When there is a bulk load on the database server it can reach the threshold set using the max_wal_size (for v9.5 and greater) / checkpoint_segments for v9.4 and lower PostgresDB and if the checkpoints are occurring very frequently the database starts logging the below messages
Example logs for PG/EPAS v9.5+ 2019-02-01 04:10:11 CET : [7771-00000] user=,db=,app=,client= LOG: checkpoints are occurring too frequently (16 seconds apart)
2019-02-01 04:10:11 CET : [7772-00000] user=,db=,app=,client= HINT: Consider increasing the configuration parameter "max_wal_size".
For PG/EPAS v9.4 or lower 2019-03-13 23:52:26 IST LOG: checkpoints are occurring too frequently (24 seconds apart)
2019-03-13 23:52:26 IST HINT: Consider increasing the configuration parameter "checkpoint_segments".
The message are at 'LOG' level does and it is NOT error/fatal messages ..does that impact database server?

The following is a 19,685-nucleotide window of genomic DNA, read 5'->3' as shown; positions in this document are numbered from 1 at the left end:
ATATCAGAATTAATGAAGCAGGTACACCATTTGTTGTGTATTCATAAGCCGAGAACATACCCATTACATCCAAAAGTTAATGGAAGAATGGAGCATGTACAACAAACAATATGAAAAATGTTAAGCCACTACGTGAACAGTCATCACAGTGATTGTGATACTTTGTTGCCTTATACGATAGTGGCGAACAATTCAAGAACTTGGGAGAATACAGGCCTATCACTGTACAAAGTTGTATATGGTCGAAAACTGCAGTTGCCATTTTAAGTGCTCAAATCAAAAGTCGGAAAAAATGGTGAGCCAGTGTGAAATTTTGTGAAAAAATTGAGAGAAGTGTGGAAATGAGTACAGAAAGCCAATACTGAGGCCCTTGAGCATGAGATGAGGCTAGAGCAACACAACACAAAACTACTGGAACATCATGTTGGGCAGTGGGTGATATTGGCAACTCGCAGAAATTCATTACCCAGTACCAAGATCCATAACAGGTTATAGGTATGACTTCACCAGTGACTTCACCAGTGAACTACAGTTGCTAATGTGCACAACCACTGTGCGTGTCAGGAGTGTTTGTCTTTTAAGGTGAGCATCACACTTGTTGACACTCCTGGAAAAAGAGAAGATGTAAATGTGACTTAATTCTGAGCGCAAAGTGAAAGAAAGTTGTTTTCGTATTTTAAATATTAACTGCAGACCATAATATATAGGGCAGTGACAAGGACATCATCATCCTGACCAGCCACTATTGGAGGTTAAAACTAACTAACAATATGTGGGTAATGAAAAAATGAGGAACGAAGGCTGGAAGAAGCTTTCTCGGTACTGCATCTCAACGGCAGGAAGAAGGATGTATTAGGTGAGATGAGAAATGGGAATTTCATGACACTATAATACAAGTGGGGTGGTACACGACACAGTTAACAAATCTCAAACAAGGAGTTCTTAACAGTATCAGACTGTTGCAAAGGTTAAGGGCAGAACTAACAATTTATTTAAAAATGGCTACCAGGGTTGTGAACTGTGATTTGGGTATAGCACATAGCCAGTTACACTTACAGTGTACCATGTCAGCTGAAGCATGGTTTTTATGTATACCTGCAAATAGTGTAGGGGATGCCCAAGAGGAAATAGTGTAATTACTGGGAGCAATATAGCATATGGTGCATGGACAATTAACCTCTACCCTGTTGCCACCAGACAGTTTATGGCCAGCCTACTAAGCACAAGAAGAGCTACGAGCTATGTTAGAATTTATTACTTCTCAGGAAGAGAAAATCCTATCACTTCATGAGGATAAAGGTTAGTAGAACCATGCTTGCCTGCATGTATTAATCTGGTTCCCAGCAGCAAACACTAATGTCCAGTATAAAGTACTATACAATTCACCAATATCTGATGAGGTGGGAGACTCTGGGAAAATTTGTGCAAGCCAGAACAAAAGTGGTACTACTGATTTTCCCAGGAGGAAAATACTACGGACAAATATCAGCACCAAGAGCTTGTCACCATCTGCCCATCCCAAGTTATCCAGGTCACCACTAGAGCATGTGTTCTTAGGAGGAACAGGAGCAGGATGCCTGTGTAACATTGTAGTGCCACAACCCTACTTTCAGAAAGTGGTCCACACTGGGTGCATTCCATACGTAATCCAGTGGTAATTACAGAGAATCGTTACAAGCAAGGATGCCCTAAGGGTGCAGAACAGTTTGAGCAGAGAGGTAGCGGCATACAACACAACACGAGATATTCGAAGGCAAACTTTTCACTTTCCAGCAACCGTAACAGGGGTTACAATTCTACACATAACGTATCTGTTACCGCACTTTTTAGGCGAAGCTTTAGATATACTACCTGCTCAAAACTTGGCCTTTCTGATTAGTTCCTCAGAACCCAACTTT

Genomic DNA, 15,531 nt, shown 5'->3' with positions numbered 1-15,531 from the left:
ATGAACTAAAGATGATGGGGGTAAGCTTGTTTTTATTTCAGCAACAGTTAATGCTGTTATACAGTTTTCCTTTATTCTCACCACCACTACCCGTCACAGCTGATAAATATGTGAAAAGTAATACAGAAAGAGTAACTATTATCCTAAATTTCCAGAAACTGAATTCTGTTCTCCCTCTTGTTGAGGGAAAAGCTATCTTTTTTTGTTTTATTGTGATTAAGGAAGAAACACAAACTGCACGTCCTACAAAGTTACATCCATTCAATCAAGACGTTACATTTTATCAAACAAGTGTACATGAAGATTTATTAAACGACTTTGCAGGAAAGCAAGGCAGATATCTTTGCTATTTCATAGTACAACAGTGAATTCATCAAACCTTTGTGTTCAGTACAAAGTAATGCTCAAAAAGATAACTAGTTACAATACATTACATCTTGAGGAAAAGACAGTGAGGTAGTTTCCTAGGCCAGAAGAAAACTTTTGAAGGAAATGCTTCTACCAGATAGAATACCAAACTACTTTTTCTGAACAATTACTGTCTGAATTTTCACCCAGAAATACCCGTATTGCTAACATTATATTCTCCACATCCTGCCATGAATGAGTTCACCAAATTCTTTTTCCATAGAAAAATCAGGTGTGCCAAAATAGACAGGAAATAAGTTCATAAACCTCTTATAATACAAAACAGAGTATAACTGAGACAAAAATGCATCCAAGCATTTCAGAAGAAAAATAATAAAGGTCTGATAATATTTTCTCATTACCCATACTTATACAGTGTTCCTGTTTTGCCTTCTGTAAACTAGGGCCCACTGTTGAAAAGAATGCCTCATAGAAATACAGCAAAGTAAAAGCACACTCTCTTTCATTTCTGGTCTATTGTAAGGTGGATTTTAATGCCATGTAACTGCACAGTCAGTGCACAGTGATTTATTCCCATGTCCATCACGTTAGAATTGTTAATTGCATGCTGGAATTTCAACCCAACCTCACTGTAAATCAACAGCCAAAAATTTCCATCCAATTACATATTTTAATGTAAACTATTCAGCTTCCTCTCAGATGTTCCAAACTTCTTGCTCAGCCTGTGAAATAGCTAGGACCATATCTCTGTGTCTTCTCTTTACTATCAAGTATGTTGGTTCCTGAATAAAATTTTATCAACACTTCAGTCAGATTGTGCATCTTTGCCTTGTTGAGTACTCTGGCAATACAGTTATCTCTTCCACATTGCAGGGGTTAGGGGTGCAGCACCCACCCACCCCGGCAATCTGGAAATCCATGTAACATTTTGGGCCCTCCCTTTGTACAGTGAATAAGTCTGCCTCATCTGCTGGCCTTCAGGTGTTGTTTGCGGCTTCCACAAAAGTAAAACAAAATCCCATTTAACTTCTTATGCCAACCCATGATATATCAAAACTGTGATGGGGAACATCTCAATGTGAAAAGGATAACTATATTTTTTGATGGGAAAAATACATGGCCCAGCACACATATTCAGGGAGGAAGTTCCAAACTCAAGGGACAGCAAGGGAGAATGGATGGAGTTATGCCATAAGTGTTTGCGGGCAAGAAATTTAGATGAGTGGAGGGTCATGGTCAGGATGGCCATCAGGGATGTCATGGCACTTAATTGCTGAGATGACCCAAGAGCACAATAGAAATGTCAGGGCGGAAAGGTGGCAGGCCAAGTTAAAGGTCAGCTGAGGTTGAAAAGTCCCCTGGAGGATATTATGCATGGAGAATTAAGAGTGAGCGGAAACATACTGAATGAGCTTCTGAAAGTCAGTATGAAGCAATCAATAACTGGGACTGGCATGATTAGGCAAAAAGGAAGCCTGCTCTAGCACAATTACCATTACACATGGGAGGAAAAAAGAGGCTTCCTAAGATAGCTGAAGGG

Yes. Checkpoints are fairly expensive.
1. At checkpoint time, all dirty data pages are flushed to disk. So, frequent checkpoint consume OS resources, causing high IO
2. They result in extra subsequent WAL traffic.
By default the full_page_write is set to "on" which is recommended as well to ensure data page consistency, the first modification of a data page after each checkpoint results in logging the entire page content. In that case, a smaller checkpoint interval increases the volume of output to the WAL log.
We can check that when frequent checkpoint occurs the amount WALs generated is due to full page write using the pg_waldump stats which
says in below example FPI (Full page image size): 88%